Serginho van Dijk, Queensland Roar’s Dutch import who is loving every minute of his Australian odyssey, gave us a touch of South American magic at the weekend.
Van Dijk, who was signed from Dutch second division side Emmen in the off-season, is beginning to settle down in Brisbane and is looking forward to a successful stint in the A-League.
The tall striker is already becoming a talking point in the league and during the match with Adelaide United at the weekend he made an equalising goal for fellow striker Charlie Miller with an audacious back-heel pass into space that was straight out of Brazil.
“I like this Queensland team because it plays technical football,” Assen-born van Dijk, 26, said.
“Most Australian teams play physically but Queensland have a nice blend of the physical and technical game. The team's playing style suits me.”
Van Dijk said Queensland coach Frank Farina is a strong believer in a strong work ethic but encourages his players to be creative and imaginative in their play.
“Frank gives us the freedom to do what we want but of course we have to work hard,” he said.
“If I try something like that and it comes off it's well and good but my main job is to be dangerous in the penalty box.
“I am mainly a goalscorer but I can also set up stuff for my teammates so it does not bother me too much if I don't score as long as I do my job of being dangerous.
“I'd rather score three goals in a season and we win the league than score 10 and we finish bottom.”
Van Dijk said his first name Serginho was given to him by his mother who was a big fan of Brazil during the 1982 World Cup.
The Brazilians set the tournament alight with a string of superlative performances and the man leading the attack was lanky centre-forward Serginho.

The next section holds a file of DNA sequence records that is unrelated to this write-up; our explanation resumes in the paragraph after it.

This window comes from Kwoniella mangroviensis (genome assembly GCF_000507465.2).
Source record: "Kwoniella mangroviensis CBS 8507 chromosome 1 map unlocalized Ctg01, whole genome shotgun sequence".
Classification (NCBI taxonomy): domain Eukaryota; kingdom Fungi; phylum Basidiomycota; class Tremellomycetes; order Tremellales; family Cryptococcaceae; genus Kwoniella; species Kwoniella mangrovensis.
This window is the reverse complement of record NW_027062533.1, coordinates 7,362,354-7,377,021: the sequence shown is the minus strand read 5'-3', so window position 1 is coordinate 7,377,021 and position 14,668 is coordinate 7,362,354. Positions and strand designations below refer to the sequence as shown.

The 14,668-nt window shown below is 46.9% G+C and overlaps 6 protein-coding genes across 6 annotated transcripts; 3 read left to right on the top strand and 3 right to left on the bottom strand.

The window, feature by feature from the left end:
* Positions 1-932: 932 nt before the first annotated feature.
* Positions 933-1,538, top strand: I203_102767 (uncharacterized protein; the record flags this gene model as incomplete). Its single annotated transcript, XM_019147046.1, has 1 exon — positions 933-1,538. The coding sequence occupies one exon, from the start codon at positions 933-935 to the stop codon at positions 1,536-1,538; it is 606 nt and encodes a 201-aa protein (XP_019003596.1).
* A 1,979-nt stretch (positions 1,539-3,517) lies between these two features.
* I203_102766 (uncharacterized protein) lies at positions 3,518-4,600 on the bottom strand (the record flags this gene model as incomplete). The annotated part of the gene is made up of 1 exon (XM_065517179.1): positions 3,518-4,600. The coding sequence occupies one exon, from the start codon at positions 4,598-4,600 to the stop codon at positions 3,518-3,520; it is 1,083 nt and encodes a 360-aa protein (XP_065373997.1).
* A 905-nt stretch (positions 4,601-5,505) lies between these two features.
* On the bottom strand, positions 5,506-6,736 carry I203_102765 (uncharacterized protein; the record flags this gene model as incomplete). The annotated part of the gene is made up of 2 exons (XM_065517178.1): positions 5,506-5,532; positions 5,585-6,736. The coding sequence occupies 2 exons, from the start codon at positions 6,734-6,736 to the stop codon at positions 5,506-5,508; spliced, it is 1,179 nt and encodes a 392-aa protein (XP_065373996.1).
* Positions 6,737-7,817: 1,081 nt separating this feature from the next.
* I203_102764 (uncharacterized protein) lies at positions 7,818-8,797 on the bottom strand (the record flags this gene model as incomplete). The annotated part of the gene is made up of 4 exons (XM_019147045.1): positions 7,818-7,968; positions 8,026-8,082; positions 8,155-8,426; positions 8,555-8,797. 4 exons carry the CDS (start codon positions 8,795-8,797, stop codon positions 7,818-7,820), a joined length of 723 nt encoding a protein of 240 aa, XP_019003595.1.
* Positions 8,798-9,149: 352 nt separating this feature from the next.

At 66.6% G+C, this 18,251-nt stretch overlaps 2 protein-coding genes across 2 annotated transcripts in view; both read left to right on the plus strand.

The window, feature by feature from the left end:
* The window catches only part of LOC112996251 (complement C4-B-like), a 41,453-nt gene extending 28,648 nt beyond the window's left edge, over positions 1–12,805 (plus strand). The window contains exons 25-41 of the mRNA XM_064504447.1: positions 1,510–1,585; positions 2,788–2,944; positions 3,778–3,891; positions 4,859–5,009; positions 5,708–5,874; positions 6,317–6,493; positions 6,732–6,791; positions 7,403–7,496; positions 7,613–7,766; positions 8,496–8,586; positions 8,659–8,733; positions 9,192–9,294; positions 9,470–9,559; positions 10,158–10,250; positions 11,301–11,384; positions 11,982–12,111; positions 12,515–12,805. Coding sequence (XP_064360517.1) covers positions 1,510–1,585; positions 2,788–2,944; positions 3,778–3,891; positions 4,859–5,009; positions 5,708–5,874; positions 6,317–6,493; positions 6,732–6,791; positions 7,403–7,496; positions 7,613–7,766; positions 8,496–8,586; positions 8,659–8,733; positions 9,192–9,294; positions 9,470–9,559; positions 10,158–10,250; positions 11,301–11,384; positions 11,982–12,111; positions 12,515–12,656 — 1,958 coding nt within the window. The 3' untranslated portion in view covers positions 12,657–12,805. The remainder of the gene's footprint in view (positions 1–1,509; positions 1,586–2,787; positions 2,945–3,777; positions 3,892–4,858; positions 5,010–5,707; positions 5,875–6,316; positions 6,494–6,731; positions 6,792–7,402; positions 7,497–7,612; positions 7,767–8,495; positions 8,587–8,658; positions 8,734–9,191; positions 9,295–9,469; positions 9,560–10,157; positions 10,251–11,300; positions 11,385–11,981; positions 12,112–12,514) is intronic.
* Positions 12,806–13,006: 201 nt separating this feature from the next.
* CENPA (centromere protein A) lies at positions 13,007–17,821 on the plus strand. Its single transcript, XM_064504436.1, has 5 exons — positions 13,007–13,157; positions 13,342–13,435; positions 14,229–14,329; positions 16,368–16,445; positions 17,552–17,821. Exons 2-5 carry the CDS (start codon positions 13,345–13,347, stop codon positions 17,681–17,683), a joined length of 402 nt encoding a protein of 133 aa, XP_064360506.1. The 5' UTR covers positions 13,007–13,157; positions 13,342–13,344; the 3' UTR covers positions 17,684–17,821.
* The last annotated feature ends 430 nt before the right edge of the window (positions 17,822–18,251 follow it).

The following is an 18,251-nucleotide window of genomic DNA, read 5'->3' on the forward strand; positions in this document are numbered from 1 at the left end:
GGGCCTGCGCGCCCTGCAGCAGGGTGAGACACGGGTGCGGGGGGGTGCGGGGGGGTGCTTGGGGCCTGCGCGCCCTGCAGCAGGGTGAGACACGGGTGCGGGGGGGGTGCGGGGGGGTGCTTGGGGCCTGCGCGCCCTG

Van Dijk was born a few days after the end of the tournament and his mother Antonia opted to name him Serginho.
“That's where the 'Serginho' comes from,” said van Dijk.
“Brazil did not win the cup but my mother still wanted to call me Serginho.”
Van Dijk said he was pleasantly surprised with the standard of the A-League and the environment in Australia.
“The weather's great here. It is much better than in Holland and the quality of life is excellent,” van Dijk said.
“My girlfriend Laura is with me now since three weeks ago so everything is fine.
“The standard of the league is higher than the Dutch second division. I'd say it is roughly equivalent to the middle ranges of the Eredivisie.
“In Australia you play aggressively and with passion while in Holland we tend to be a bit slower but more technical.
”I am sure that I will learn a lot in these two years here. I'm treating this as an adventure and I'm glad I made the decision to come here.”
Coming from a respected football country that puts individual technique high up in its priorities, it is not surprising to learn that van Dijk has been mostly impressed so far by Newcastle Jets, who probably have the best passing game in the competition.
“The Jets are a pretty good passing team same as us and when we meet them it's going to be a hard match to predict the result,” he said.
Queensland, who have drawn their two matches so far, entertain Central Coast at the weekend.